Barycentre is the geometric mean of a distribution on a metric space; it is a point that minimizes its average distance squared to the given distribution. Such a point is highly non-unique in general, though we have uniqueness when the underlying space is the Euclidean space or more generally a space of nonpositive curvature with trivial topology. We consider such a notion from the viewpoint of optimal transport which gives a natural distance structure between probability measures.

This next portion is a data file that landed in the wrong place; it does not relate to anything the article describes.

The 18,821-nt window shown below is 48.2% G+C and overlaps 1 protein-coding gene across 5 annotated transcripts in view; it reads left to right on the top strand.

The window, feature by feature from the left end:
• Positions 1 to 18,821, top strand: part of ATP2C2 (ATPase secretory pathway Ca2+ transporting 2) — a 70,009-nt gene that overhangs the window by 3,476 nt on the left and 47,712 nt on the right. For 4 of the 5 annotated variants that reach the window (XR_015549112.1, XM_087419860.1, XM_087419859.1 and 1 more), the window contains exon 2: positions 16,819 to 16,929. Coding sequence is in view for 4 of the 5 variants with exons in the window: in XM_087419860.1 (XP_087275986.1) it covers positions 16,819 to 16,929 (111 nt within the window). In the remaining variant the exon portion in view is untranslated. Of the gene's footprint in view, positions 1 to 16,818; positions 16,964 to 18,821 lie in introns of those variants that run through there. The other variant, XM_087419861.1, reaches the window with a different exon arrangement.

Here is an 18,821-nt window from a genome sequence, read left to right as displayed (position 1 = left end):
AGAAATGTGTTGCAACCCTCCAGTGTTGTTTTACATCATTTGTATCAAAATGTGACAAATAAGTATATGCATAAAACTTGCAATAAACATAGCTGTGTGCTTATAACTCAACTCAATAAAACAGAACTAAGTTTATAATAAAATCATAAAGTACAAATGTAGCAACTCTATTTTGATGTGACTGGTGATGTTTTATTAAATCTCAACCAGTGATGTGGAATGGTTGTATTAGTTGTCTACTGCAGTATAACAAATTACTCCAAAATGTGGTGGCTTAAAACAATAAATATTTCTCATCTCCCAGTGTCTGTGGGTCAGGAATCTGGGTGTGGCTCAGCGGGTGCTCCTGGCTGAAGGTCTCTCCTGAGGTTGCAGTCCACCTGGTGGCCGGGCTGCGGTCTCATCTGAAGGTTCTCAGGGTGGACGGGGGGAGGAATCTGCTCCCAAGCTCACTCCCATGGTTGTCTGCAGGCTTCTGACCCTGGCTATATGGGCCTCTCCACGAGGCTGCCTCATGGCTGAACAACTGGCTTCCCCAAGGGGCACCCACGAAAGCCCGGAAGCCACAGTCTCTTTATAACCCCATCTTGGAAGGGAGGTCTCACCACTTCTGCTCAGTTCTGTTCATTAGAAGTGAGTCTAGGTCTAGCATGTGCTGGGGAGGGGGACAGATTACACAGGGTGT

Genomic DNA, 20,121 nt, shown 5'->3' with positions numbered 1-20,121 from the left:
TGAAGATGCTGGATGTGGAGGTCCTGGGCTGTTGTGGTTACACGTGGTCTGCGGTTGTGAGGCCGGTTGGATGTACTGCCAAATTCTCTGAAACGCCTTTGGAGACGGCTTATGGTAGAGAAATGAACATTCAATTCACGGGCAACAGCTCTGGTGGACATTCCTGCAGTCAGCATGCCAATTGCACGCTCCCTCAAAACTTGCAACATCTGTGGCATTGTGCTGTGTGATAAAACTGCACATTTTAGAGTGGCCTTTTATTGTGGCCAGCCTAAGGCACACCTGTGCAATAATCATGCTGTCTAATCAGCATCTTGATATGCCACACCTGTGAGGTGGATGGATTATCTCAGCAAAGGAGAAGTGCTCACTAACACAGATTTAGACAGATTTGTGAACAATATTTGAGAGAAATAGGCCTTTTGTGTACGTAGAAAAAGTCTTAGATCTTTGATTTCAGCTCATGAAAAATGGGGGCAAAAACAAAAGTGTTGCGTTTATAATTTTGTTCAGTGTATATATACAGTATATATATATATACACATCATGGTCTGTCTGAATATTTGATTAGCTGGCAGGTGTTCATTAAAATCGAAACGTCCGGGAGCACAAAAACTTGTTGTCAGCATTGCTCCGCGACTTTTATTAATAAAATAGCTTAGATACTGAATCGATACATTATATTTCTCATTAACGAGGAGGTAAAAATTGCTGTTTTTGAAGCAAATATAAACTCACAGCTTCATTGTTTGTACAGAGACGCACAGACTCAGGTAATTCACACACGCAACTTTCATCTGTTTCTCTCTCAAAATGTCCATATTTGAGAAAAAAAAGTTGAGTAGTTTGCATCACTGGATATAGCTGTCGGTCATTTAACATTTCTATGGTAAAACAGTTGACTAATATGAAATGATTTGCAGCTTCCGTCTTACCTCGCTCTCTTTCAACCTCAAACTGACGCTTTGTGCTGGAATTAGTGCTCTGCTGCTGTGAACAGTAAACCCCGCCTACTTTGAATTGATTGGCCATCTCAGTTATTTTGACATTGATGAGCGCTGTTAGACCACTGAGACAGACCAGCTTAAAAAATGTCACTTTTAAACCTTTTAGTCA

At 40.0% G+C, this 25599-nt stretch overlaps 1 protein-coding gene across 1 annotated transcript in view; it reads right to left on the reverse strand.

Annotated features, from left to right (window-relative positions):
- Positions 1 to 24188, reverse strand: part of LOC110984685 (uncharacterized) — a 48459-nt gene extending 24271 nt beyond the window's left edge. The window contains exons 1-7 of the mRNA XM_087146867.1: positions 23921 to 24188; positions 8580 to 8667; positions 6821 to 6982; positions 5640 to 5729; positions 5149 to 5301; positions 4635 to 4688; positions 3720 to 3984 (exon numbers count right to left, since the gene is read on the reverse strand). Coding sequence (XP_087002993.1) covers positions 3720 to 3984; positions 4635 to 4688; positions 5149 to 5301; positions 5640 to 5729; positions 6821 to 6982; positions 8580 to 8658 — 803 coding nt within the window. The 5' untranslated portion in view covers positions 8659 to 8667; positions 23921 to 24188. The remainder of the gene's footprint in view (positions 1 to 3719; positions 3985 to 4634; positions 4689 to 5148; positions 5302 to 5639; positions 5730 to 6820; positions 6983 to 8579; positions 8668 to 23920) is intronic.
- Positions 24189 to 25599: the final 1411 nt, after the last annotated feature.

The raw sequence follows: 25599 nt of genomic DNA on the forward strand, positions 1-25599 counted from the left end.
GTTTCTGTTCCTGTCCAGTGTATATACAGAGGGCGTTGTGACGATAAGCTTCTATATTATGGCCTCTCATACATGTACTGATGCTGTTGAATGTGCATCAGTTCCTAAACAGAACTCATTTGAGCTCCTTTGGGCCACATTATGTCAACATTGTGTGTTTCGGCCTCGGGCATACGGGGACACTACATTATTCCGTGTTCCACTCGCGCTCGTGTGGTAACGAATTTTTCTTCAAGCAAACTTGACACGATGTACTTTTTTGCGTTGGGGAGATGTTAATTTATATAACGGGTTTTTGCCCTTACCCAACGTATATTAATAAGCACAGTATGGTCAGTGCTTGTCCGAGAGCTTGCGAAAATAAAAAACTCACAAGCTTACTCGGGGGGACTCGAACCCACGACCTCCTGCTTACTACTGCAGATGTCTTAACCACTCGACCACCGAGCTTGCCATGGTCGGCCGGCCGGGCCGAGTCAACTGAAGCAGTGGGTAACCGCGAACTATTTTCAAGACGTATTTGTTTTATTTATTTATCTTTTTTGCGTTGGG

This allows us to uniquely interpolate many probability distributions, called the Wasserstein barycentre, as initiated by Agueh and Carlier. It also leads to a uniquely defined canonical barycentre, which is obtained by relaxing the notion of barycentre point to a barycentre measure. We will explain these developments, based on join work with Brendan Pass.